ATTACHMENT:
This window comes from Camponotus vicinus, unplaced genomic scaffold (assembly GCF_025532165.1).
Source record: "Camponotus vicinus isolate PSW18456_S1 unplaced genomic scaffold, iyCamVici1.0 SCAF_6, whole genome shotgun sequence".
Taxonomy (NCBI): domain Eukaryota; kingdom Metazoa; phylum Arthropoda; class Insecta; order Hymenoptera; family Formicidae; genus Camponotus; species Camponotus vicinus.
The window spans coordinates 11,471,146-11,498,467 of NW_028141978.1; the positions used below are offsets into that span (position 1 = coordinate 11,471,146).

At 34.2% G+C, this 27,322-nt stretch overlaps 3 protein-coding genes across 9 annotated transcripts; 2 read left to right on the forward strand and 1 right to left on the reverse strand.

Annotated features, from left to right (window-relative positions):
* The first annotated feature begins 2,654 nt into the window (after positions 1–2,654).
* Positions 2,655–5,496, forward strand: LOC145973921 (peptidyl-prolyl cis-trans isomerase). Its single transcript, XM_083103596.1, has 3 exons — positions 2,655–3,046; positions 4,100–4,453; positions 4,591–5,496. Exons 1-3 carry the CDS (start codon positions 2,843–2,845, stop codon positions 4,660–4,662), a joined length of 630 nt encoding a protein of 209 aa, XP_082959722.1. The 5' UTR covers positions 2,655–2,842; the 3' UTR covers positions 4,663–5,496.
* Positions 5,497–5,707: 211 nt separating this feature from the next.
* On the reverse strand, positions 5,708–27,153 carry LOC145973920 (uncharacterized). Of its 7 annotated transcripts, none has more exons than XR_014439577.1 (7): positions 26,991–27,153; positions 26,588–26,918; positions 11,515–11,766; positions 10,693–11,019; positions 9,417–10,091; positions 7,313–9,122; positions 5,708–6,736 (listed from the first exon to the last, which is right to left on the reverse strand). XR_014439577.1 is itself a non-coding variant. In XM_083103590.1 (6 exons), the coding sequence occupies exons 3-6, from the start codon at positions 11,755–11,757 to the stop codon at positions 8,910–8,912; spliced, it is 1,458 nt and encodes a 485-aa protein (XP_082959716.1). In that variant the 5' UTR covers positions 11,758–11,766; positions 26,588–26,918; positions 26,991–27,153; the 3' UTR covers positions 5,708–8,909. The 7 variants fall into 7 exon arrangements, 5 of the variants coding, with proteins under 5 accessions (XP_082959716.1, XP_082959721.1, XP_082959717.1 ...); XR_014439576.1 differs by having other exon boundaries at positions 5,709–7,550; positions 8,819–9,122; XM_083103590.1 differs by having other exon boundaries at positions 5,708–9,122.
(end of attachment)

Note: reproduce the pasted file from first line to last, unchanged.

This window comes from Camponotus vicinus, unplaced genomic scaffold (assembly GCF_025532165.1).
Source record: "Camponotus vicinus isolate PSW18456_S1 unplaced genomic scaffold, iyCamVici1.0 SCAF_6, whole genome shotgun sequence".
Taxonomy (NCBI): domain Eukaryota; kingdom Metazoa; phylum Arthropoda; class Insecta; order Hymenoptera; family Formicidae; genus Camponotus; species Camponotus vicinus.
The window spans coordinates 11,471,146-11,498,467 of NW_028141978.1; the positions used below are offsets into that span (position 1 = coordinate 11,471,146).

At 34.2% G+C, this 27,322-nt stretch overlaps 3 protein-coding genes across 9 annotated transcripts; 2 read left to right on the forward strand and 1 right to left on the reverse strand.

Annotated features, from left to right (window-relative positions):
* The first annotated feature begins 2,654 nt into the window (after positions 1–2,654).
* Positions 2,655–5,496, forward strand: LOC145973921 (peptidyl-prolyl cis-trans isomerase). Its single transcript, XM_083103596.1, has 3 exons — positions 2,655–3,046; positions 4,100–4,453; positions 4,591–5,496. Exons 1-3 carry the CDS (start codon positions 2,843–2,845, stop codon positions 4,660–4,662), a joined length of 630 nt encoding a protein of 209 aa, XP_082959722.1. The 5' UTR covers positions 2,655–2,842; the 3' UTR covers positions 4,663–5,496.
* Positions 5,497–5,707: 211 nt separating this feature from the next.
* On the reverse strand, positions 5,708–27,153 carry LOC145973920 (uncharacterized). Of its 7 annotated transcripts, none has more exons than XR_014439577.1 (7): positions 26,991–27,153; positions 26,588–26,918; positions 11,515–11,766; positions 10,693–11,019; positions 9,417–10,091; positions 7,313–9,122; positions 5,708–6,736 (listed from the first exon to the last, which is right to left on the reverse strand). XR_014439577.1 is itself a non-coding variant. In XM_083103590.1 (6 exons), the coding sequence occupies exons 3-6, from the start codon at positions 11,755–11,757 to the stop codon at positions 8,910–8,912; spliced, it is 1,458 nt and encodes a 485-aa protein (XP_082959716.1). In that variant the 5' UTR covers positions 11,758–11,766; positions 26,588–26,918; positions 26,991–27,153; the 3' UTR covers positions 5,708–8,909. The 7 variants fall into 7 exon arrangements, 5 of the variants coding, with proteins under 5 accessions (XP_082959716.1, XP_082959721.1, XP_082959717.1 ...); XR_014439576.1 differs by having other exon boundaries at positions 5,709–7,550; positions 8,819–9,122; XM_083103590.1 differs by having other exon boundaries at positions 5,708–9,122.